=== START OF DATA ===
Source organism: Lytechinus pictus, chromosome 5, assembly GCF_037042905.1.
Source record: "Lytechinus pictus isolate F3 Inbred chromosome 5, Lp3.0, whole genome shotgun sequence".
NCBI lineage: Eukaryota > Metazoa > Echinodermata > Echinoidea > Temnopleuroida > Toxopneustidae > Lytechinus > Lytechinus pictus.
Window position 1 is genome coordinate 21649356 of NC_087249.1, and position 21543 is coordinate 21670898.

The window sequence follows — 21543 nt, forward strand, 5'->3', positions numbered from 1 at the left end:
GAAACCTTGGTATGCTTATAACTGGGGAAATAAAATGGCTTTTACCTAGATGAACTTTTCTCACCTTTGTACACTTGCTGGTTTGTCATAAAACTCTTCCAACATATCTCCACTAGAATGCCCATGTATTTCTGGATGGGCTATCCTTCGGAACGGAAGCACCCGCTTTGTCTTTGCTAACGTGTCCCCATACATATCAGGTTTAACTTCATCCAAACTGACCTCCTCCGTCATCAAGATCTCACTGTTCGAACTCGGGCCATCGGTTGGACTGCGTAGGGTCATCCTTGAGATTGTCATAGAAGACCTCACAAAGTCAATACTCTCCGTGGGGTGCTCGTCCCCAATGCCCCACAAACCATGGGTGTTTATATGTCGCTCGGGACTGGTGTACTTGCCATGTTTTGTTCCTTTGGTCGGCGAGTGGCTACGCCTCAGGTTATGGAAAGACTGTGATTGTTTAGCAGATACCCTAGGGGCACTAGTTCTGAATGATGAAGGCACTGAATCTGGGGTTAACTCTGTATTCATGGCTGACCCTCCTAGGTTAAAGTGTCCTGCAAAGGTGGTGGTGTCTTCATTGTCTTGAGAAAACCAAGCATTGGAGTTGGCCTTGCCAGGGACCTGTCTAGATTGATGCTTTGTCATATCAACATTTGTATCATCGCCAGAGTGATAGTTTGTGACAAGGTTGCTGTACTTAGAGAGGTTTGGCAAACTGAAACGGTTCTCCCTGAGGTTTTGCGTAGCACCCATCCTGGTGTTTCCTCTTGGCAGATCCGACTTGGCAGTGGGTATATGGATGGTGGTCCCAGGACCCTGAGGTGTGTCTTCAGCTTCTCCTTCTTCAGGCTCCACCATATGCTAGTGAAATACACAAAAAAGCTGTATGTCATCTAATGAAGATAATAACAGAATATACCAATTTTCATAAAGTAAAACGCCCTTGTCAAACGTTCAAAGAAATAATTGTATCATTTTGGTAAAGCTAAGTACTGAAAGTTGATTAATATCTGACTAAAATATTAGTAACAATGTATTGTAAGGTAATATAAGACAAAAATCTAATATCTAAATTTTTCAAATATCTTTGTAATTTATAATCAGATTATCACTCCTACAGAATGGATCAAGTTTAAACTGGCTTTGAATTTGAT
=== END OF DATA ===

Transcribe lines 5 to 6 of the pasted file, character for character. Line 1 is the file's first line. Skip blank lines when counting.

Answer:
The window sequence follows — 21543 nt, forward strand, 5'->3', positions numbered from 1 at the left end:
GAAACCTTGGTATGCTTATAACTGGGGAAATAAAATGGCTTTTACCTAGATGAACTTTTCTCACCTTTGTACACTTGCTGGTTTGTCATAAAACTCTTCCAACATATCTCCACTAGAATGCCCATGTATTTCTGGATGGGCTATCCTTCGGAACGGAAGCACCCGCTTTGTCTTTGCTAACGTGTCCCCATACATATCAGGTTTAACTTCATCCAAACTGACCTCCTCCGTCATCAAGATCTCACTGTTCGAACTCGGGCCATCGGTTGGACTGCGTAGGGTCATCCTTGAGATTGTCATAGAAGACCTCACAAAGTCAATACTCTCCGTGGGGTGCTCGTCCCCAATGCCCCACAAACCATGGGTGTTTATATGTCGCTCGGGACTGGTGTACTTGCCATGTTTTGTTCCTTTGGTCGGCGAGTGGCTACGCCTCAGGTTATGGAAAGACTGTGATTGTTTAGCAGATACCCTAGGGGCACTAGTTCTGAATGATGAAGGCACTGAATCTGGGGTTAACTCTGTATTCATGGCTGACCCTCCTAGGTTAAAGTGTCCTGCAAAGGTGGTGGTGTCTTCATTGTCTTGAGAAAACCAAGCATTGGAGTTGGCCTTGCCAGGGACCTGTCTAGATTGATGCTTTGTCATATCAACATTTGTATCATCGCCAGAGTGATAGTTTGTGACAAGGTTGCTGTACTTAGAGAGGTTTGGCAAACTGAAACGGTTCTCCCTGAGGTTTTGCGTAGCACCCATCCTGGTGTTTCCTCTTGGCAGATCCGACTTGGCAGTGGGTATATGGATGGTGGTCCCAGGACCCTGAGGTGTGTCTTCAGCTTCTCCTTCTTCAGGCTCCACCATATGCTAGTGAAATACACAAAAAAGCTGTATGTCATCTAATGAAGATAATAACAGAATATACCAATTTTCATAAAGTAAAACGCCCTTGTCAAACGTTCAAAGAAATAATTGTATCATTTTGGTAAAGCTAAGTACTGAAAGTTGATTAATATCTGACTAAAATATTAGTAACAATGTATTGTAAGGTAATATAAGACAAAAATCTAATATCTAAATTTTTCAAATATCTTTGTAATTTATAATCAGATTATCACTCCTACAGAATGGATCAAGTTTAAACTGGCTTTGAATTTGAT